Art fairs

Why the new Tbilisi Art Fair restores pleasure to buying art

It’s affordable, good quality, unspeculative—and the wine is great

In the 19th century, operas came hot from first performances in Western Europe to Tbilisi’s opera house Photo: K. Samurkas

In the 19th century, operas came hot from first performances in Western Europe to Tbilisi’s opera house Photo: K. Samurkas

The capital of Georgia, Tbilisi, is gorgeous. It is sited on the plunging sides of river Kura, with an old town that feels Turkish or Persian, while its elegant, 19th-century main street is an Italianate boulevard. But sandwiched between Russia and Turkey, the country has been forgotten, cut off from western Europe by the long decades of communism, followed by civil war and economic misery in the 1990s. In the 19th century, however, operas used to come to Tbilisi’s Moorish-style opera house hot from their first performances in western Europe, and Tsarist Russia viewed it as its southern capital, together with Odessa.

Kaha Gvelesiani, the successful chairman of Expo Georgia, has decided to put Tbilisi back on the map, artistically speaking. But why hold an art fair in a country of fewer than five million with a GDP per capita of just $10,600? Gvelesiani says that he and his staff did the sums, which showed that it would lose money, “So we said, ‘let’s do it anyway’”.

This apparent perversity, despite long experience of making major fairs, such as the annual appointment for the region’s important wine industry, is partly due to patriotism. He believes that Georgia needs to connect with the international art scene for its artists to flourish.

But the moment is also favourable. Trade and travel between the European Union (EU) and Georgia have been frictionless since 2016/2017 due to the EU-Georgia Association Agreement, so the borders are more open now than at any time since the 19th century. And then there is the regional catchment area: Russia, Azerbaijan, Armenia and Turkey, and even the UAE, which has invested in a luxurious hotel in town. Big brother Russia, with which Georgia has an uneasy but historically close relationship, is a major player, and most of its major museums sent representatives to the opening. “We also have hundreds of young collectors here, mainly in the finance sector,” Gvelesiani says.

This has been a team effort. In 2015, he consulted with Angus Montgomery Arts, part of the group that operates trade fairs internationally, including Photofairs Shanghai, and employed Eric Schlosser, the artistic director of Art Moscow and Art Vilnius, and so the first Tbilisi Art Fair came about last month.

National and municipal government pitched in, as well as Vasili Tsereteli, the director of the Moscow Museum of Modern Art and the Museum of Modern Art Tbilisi (and grandson of one of Russia’s most famous artists and local hero, Tsurab Tsereteli). Nic Iljine, a fair board member, edited the book Memories of Tiflis, which is the first in English to tell the story of cultural life in the city in its heyday 1810 to 1920. The Russian collector and exhibition organiser, Igor Tsukanov, was also on the fair’s board. The Goethe Institut, the cultural arm of the German Foreign Office, supported the talks, while EU observers were present to assess possible backing of the next edition of the fair. Artists and galleries all over town put on pop-up shows and performances. Significantly, the exhibition Twelve Women Gone Missing was about Georgian artists who have developed their careers in the West; it is indeed hard to make your reputation if you remain in a small country.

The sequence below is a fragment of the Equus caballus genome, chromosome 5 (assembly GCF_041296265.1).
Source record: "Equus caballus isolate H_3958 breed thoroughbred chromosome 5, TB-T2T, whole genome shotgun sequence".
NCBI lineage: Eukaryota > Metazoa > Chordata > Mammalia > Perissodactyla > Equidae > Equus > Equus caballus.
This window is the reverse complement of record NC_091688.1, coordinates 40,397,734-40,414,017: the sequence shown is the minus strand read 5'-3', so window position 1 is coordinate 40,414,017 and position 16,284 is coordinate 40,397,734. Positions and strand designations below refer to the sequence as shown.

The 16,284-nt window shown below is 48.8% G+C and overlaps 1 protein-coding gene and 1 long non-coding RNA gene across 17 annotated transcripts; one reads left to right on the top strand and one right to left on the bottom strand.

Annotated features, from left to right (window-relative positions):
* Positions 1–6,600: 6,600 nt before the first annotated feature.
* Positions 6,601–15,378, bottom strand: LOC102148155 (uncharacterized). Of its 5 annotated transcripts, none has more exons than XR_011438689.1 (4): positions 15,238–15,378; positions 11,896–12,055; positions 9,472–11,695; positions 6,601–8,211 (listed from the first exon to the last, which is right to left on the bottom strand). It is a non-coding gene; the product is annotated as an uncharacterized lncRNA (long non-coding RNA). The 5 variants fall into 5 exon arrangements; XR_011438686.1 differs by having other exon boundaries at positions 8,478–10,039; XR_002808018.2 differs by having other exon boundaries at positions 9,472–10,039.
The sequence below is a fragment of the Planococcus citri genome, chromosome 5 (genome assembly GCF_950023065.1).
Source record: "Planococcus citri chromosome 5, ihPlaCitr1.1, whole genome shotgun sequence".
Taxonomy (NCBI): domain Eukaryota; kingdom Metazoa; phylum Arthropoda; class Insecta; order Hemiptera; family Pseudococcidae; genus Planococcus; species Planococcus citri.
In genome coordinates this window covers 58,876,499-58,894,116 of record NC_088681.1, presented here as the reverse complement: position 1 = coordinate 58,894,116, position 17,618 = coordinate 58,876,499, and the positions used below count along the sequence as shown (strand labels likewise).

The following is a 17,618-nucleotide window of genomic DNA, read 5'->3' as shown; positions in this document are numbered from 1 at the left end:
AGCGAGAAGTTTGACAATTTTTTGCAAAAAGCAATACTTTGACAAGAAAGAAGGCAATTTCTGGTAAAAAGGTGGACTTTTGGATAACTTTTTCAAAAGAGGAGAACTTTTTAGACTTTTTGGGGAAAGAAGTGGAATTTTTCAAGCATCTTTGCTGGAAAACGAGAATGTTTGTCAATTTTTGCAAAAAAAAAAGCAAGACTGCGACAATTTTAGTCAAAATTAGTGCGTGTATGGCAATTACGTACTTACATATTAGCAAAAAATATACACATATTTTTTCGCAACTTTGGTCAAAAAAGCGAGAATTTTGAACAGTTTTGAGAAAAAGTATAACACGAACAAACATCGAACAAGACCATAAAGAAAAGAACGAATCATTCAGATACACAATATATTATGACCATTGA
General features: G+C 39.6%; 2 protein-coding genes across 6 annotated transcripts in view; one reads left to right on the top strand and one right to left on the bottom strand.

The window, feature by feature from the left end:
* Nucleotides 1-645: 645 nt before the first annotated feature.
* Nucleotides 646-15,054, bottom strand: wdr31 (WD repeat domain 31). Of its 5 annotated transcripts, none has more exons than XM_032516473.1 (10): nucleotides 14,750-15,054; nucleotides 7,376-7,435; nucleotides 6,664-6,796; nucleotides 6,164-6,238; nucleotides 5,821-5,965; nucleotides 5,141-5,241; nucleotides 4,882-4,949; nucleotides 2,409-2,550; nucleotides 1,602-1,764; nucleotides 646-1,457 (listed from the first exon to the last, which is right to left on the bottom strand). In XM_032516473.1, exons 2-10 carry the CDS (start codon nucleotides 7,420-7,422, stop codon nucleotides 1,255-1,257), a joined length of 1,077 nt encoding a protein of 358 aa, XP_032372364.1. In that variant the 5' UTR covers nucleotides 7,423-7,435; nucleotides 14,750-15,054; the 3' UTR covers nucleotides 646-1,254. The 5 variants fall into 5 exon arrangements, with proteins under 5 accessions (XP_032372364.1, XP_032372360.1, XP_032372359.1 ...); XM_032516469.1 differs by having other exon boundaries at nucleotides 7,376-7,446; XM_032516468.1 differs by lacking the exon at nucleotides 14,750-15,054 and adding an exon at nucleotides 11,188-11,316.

The result was a fully-fledged art fair, with 33 galleries (15 Georgian, the rest international), a particularly interesting section with Georgian photographs, comparing vintage and new; good talks, and some excellent parties given in private homes for the artists, galleries and VIPs, with rivers of the excellent wine for which Georgia is famous. The London dealers David Juda and Anthony Reynolds, both of them enthusiastic about what they had seen and experienced, said they would send in constructive comments.

Not surprisingly, there were none of the superstar galleries, and the foreigners, such as the New York-Bulgarian dealer Stephan Stoyanov and Alfred Kornfeld from Berlin, were present largely because of personal connections, but this did not mean that the art was sub-standard. On the contrary, the quality was good and the prices seductively low, with many works priced at €2,000 to €5,000, up to €20,000. Stands in theory cost €200 per square metre, but in practice they could be had for €2,000. Despite this, Gvelesiani says, Georgia Expo, the fair operator, nearly broke even.

In the first two days of the four-day fair, there were 4,000 visitors, most of them new to such an event. “People were interested, but some did not even realise that you could buy,” said the owner of NK Gallery from Antwerp, showing two Russian artists, Kiril Chelushkin (with works around €15,000) and Tasia Korotkova (around €5,000), both technically skilled yet conceptually sophisticated.

Most stands made sales. For example, the Valid Foto BCN gallery from Barcelona sold small, exquisite landscape photographs by Masao Yamamoto for around €2,500 each; Rosa Azora gallery from Moscow sold a meticulous rebus drawing by Ivan Yazykov for $6,000, and Art Agency sold two watercolours by Tsurab Tsereteli at €20,000 each.

“It reminded me of the Basel fair in its early days,” said one collector wistfully, “when it was an event among friends.” This is sure to be the Tbilisi Art Fair’s unique selling point; it is not a huge hustling event, like Art Basel, but an opportunity to combine travel to a place of great interest, with a slower pace and art at affordable prices.